Researchers, producing-country governments, coffee companies and others took part in an event to improve production of Robusta coffee and the livelihoods of households that produce it.
As climate change continues to affect global coffee production, Coffea arabica (Arabica) is losing its ability to perform in many coffee-producing zones due to warmer temperatures, increased plant diseases, and other factors. Amid this landscape, the industry is continuing to explore ways to leverage Coffea canephora (Robusta, including the Brazil-produced Conilon), which is generally more resilient and more resistant to disease than Arabica.
This topic was the focus of the First International Collaborative and Precompetitive Robusta Research Planning Meeting, which took place 2-3 October 2018 at the offices of the International Coffee Organization (ICO) in London.
Co-organized by World Coffee Research (WCR) and Nestlé, the meeting brought together a range of global stakeholders, including representatives from ICO and CIRAD; Robusta research centres in producing countries such as Côte d’Ivoire, Indonesia, India, Uganda, Vietnam, Mexico, and the members of Promecafe; and coffee companies including Nestlé, Jacobs Douwe Egberts, Lavazza, Mercon Group, and Neumann Kaffe Gruppe.
The purpose of the meeting was for attendees to discuss, define, and share a common vision of the main research and development priorities for Robusta. It was a strong success, with an active dialogue and clear next steps established.
Among the key take-aways from the event were that the countries attending believe the main challenges they face in growing coffee are related to climate change, with increased drought (water deficit) and heat in Robusta-growing areas.
Quality was also mentioned as a ‘cross-cutting issue.’ Attendees indicated that two non-exclusive objectives were to be considered: first, increasing the standard quality of Robusta (clean cup, lowered bitterness), and second, aiming for ‘specialty’ Robusta quality.
Some country-specific challenges were noted, such as nematode pressure in Vietnam and the resurgence of rust in Côte d’Ivoire.
C. canephora has a wide genetic diversity (much wider than C. arabica). Furthermore, it is easy to cross C. canephora with other diploid species such as C. congensis or C. liberica. The Agronomic Research Institute of Côte d’Ivoire (CNRA) has one of the biggest coffee germplasm collections in the world. It was agreed that supporting the maintenance, evaluation, and use of CNRA’s germplasm collection is a top priority.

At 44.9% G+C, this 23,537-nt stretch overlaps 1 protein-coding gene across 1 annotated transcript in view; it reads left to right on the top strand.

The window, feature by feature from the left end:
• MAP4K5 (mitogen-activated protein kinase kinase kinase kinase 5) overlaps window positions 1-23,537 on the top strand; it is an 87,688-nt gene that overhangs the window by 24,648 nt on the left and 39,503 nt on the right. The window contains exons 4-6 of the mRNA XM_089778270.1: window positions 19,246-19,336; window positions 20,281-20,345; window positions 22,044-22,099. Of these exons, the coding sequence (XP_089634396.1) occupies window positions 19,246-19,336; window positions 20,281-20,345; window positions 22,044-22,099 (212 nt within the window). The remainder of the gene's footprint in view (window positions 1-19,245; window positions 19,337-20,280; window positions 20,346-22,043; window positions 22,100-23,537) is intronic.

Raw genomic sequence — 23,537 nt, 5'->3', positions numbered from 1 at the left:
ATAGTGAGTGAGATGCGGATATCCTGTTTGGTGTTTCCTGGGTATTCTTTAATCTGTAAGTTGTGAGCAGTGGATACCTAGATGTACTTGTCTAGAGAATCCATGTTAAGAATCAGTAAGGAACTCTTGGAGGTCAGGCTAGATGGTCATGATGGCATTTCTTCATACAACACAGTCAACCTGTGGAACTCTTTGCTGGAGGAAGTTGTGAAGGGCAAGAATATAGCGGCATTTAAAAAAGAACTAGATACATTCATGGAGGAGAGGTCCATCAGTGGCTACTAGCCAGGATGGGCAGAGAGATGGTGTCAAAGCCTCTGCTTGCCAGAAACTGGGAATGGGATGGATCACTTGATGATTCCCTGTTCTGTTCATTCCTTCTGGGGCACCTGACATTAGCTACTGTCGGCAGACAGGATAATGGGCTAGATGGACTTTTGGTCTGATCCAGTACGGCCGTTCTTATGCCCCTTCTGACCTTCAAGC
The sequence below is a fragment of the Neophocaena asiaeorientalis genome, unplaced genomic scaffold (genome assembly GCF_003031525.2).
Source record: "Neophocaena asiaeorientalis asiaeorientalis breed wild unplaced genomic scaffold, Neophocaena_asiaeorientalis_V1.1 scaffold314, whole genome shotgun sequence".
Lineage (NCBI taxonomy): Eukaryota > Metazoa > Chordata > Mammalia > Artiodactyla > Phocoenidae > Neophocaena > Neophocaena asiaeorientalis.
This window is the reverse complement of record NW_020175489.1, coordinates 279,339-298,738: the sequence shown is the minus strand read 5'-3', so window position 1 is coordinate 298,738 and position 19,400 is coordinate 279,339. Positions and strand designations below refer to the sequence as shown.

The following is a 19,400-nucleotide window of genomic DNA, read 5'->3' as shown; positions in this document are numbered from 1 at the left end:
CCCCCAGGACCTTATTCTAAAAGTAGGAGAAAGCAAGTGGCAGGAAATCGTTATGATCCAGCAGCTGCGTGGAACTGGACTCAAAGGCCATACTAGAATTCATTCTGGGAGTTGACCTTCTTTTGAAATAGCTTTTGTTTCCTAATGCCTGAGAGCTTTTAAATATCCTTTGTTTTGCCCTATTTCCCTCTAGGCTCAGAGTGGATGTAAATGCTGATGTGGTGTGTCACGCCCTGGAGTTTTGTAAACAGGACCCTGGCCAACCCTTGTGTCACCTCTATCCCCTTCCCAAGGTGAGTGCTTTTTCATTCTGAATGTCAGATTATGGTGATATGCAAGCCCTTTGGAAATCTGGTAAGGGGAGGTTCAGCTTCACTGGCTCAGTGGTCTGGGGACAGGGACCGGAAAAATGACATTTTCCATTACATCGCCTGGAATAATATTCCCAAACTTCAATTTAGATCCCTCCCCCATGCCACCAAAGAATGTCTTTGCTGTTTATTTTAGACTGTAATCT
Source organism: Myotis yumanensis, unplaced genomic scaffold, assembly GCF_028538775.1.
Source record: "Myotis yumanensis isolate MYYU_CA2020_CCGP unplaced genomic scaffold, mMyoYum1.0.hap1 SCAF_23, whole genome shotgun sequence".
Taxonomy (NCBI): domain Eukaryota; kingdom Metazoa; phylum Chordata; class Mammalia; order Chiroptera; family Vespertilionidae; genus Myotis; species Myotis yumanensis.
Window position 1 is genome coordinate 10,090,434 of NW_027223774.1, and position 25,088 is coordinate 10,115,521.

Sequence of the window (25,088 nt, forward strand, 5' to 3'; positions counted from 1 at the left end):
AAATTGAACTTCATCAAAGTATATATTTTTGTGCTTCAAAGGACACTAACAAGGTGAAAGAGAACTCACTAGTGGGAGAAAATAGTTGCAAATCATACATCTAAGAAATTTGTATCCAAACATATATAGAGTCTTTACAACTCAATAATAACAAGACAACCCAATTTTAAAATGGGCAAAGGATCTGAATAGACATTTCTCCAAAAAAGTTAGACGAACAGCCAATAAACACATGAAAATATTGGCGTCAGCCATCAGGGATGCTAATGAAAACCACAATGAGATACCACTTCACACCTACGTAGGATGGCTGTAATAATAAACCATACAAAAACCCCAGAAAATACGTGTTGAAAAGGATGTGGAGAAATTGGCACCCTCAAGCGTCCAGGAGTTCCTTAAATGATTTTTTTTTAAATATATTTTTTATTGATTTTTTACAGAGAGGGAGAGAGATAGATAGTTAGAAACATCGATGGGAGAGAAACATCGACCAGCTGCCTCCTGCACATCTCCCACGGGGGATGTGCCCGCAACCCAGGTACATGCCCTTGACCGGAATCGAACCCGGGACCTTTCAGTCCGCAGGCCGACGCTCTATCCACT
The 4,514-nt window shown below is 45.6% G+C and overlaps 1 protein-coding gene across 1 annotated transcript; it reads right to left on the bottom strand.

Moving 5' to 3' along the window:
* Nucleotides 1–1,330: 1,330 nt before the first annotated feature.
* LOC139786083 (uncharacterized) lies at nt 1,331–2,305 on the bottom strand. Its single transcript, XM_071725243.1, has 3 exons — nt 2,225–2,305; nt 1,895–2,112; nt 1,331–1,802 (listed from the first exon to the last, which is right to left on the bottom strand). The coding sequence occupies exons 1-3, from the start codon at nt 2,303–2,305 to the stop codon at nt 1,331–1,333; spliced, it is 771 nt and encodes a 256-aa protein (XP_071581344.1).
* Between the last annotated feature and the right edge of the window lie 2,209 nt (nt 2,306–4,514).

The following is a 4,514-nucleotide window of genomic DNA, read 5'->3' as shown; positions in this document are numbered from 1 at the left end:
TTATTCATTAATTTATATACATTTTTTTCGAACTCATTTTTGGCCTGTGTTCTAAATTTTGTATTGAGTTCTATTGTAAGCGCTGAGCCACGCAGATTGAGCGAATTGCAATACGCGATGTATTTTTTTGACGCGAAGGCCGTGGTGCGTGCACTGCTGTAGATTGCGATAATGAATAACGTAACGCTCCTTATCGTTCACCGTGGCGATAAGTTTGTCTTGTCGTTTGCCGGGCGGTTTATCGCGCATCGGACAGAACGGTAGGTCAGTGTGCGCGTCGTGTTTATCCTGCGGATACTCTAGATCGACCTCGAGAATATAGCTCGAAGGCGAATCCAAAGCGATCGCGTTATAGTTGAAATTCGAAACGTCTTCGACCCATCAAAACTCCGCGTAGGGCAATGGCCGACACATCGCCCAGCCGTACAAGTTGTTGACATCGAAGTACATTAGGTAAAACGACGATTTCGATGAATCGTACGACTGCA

CNRA, as well as Cirad and Nestlé indicated that they are open to sharing these genetic resources as long as it follows the usual formal path of exchange of genetic resources.
It was observed that most countries and Nestlé have selected top Robusta varieties, those varieties are not being widely used by farmers (with the notable exception of Vietnam). The reasons for that range from a lack of efficient seed sector for mass multiplication to the hesitation of farmers to drop old resilient varieties.
Taking all of this information into account, the parties in attendance at the meeting decided unanimously to immediately create a technical committee to move forward with a global Robusta International Multilocation Variety Trial to test the performance of different Robusta varieties in several locations around the world. The trial will follow the same format as WCR’s International Multilocation Variety Trial for Arabica, which has brought over 30 top varieties of Arabica to 23 countries around the world for rigorous testing.
Christophe Montagnon, scientific director of WCR, said the Robusta IMLVT is an exciting outcome from the meeting. “The Robusta IMVLT will be a key element of a global strategy for advanced research on Robusta,” he said. “Through the IMLVT, we can gauge the performance of existing varieties around the world as researchers prepare the Robusta varieties of tomorrow. It is also the best way to give birth to an international Robusta research community that will soon go beyond IMLVT and address advanced research for this species.”
At the conclusion of the meeting, the CNRA proposed to that the next group meeting should take place in early 2019 in Côte d’Ivoire, allowing it build on the important conversations that were started at this inaugural Robusta gathering.